Hospital study finds that using cannabis reduces suffering from cancer and from side effects of cancer treatments • Use of cannabis for palliative treatment should be advanced, study recommends.
Photo credit: Medical marijuana “cigarettes”
Researchers from Haifa’s Rambam Hospital have recommended increasing the usage of cannabis for cancer patients suffering from their illness or from the side effects of cancer treatments.
Using cannabis was effective in reducing many of the painful side effects associated with chemotherapy, the study, led by Dr. Gil Bar-Sela from the hospital’s oncology department, found.
“All cancer or anti-cancer treatment-related symptoms, including nausea, vomiting, mood disorders, fatigue, weight loss, anorexia, constipation, sexual dysfunction, sleep disorders, itching and pain had significant improvement [after cannabis use],” the study, titled “Evidence-Based Complementary and Alternative Medicine,” concluded.
While 31 percent of those surveyed reported suffering from nausea at the onset of the study, after using cannabis this fell to 8%. And while 76% of respondents reported mood disorders as a result of cancer treatments, this fell to 46% after using cannabis.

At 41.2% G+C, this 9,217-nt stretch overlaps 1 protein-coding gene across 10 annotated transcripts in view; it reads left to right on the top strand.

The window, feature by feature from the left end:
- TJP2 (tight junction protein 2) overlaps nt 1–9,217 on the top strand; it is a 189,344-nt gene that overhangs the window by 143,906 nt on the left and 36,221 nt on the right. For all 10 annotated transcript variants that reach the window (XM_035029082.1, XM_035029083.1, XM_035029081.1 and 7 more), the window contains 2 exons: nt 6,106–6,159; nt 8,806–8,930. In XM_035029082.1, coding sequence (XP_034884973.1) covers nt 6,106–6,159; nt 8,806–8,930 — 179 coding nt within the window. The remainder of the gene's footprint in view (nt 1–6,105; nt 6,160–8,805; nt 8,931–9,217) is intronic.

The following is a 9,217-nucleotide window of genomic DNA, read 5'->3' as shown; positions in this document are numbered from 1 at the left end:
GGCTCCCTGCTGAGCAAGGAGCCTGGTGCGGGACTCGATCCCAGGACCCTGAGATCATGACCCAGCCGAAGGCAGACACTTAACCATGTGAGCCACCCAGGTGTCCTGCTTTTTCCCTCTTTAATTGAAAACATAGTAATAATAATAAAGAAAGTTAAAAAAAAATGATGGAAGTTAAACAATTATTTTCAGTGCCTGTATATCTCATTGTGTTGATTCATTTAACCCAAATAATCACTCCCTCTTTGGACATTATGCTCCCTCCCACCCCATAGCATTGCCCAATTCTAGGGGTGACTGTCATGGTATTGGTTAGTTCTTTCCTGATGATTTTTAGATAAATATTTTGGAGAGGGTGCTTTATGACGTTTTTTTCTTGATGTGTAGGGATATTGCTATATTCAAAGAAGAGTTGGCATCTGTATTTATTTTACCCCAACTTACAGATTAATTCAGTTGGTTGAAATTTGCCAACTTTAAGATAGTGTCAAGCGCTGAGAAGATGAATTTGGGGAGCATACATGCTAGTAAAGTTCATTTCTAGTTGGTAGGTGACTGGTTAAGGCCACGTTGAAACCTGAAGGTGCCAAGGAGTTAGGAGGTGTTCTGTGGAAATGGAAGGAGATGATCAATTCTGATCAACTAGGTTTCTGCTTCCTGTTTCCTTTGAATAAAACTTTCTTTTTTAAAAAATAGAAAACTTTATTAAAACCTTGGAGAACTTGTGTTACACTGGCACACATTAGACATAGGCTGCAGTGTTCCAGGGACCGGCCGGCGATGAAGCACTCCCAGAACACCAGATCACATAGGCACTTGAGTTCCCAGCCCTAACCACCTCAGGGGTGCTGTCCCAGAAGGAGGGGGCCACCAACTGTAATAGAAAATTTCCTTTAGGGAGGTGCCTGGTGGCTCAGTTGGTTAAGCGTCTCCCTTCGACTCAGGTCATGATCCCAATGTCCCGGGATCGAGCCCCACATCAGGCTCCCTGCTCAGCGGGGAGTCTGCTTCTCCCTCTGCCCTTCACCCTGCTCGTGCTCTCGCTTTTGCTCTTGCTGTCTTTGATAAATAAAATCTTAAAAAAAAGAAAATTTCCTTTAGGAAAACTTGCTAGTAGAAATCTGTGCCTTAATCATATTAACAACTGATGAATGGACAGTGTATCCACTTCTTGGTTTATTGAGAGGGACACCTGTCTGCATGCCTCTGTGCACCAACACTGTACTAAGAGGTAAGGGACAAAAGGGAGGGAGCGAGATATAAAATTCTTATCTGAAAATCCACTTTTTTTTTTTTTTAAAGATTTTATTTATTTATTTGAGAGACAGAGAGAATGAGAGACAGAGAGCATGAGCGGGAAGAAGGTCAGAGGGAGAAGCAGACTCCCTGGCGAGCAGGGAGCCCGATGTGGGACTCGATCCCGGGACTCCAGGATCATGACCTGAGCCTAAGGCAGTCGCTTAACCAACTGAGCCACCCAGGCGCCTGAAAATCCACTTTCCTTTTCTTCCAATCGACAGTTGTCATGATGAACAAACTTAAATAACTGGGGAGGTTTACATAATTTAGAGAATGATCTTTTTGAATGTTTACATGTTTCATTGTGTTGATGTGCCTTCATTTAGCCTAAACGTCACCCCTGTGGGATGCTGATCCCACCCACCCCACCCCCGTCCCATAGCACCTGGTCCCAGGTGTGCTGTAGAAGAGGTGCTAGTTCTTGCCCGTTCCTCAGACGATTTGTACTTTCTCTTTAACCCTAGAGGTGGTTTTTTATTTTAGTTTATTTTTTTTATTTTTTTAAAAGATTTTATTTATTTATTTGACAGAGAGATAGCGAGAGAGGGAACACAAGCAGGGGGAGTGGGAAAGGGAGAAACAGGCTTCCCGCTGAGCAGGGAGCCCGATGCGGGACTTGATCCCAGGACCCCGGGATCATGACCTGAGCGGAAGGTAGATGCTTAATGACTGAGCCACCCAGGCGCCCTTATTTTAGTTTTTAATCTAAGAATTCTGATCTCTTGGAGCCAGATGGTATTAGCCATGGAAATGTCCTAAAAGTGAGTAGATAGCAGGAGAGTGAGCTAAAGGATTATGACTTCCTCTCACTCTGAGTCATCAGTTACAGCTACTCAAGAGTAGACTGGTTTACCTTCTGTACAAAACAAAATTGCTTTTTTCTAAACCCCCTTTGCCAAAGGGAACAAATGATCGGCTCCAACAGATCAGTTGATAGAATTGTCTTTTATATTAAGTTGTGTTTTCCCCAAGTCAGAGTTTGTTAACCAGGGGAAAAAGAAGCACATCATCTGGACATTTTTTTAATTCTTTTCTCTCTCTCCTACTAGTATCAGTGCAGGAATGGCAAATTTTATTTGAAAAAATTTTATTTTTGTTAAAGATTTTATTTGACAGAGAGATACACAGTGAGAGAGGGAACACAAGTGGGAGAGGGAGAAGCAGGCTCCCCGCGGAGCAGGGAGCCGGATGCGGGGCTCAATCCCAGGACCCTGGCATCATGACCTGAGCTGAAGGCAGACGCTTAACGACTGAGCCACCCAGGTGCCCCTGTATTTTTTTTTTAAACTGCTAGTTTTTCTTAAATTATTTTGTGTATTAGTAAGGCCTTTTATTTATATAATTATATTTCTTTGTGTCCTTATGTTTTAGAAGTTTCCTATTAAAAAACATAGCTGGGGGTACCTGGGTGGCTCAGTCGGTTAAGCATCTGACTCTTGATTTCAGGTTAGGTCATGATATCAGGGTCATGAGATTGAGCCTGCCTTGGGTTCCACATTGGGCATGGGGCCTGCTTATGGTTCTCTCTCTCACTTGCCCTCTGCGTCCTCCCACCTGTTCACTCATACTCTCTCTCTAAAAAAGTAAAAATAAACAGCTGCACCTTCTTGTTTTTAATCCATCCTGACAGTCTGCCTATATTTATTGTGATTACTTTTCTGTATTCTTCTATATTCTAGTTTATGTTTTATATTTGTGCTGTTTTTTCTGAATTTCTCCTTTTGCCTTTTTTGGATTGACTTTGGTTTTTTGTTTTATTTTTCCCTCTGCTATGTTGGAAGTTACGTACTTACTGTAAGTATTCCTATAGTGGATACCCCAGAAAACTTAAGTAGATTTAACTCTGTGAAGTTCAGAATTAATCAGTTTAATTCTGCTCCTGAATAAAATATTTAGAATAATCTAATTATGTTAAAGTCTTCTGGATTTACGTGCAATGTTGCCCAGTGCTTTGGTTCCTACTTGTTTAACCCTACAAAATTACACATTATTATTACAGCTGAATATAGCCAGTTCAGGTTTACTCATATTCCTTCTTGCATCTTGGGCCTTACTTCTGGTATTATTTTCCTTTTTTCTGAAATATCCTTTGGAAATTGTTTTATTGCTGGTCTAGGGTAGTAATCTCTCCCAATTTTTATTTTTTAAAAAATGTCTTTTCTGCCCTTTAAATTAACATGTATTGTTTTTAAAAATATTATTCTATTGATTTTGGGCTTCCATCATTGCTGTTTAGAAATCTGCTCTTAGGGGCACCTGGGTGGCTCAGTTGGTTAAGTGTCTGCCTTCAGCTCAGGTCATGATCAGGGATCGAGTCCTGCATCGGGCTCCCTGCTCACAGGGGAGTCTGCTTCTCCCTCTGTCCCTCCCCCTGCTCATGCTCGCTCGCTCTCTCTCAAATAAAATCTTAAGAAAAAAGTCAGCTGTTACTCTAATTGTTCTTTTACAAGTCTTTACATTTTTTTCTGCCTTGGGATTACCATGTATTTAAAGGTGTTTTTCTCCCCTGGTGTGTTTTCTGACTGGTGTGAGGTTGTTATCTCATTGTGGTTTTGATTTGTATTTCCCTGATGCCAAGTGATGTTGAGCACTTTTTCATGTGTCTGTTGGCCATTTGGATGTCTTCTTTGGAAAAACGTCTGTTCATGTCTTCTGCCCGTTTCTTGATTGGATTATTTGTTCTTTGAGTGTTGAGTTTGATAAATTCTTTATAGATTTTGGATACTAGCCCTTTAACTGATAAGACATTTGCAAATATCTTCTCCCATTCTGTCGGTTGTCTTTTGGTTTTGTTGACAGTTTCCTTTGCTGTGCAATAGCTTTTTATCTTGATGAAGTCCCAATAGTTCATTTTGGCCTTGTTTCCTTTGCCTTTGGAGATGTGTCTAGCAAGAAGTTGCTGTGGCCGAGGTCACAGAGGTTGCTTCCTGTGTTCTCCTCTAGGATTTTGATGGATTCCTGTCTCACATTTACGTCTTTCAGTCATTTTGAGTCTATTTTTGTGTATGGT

“There were no significant side effects to the cannabis use, except for memory loss in the 106 patients who continued cannabis use,” the report said. It noted that the memory loss could also be tied to the patients’ use of anti-depressants and anti-anxiety pills during the study.
The study surveyed 211 cancer patients who had medical licenses to procure medical marijuana. Those surveyed were interviewed twice, first before using cannabis, and then again six to eight weeks later. Many did not complete the study: 25 stopped using cannabis after one week, and 50 participants passed away before the end of the study.
“Although studies with a control group are missing, the improvement in symptoms should push the use of cannabis in the practice of oncology palliative treatment,” the report concluded.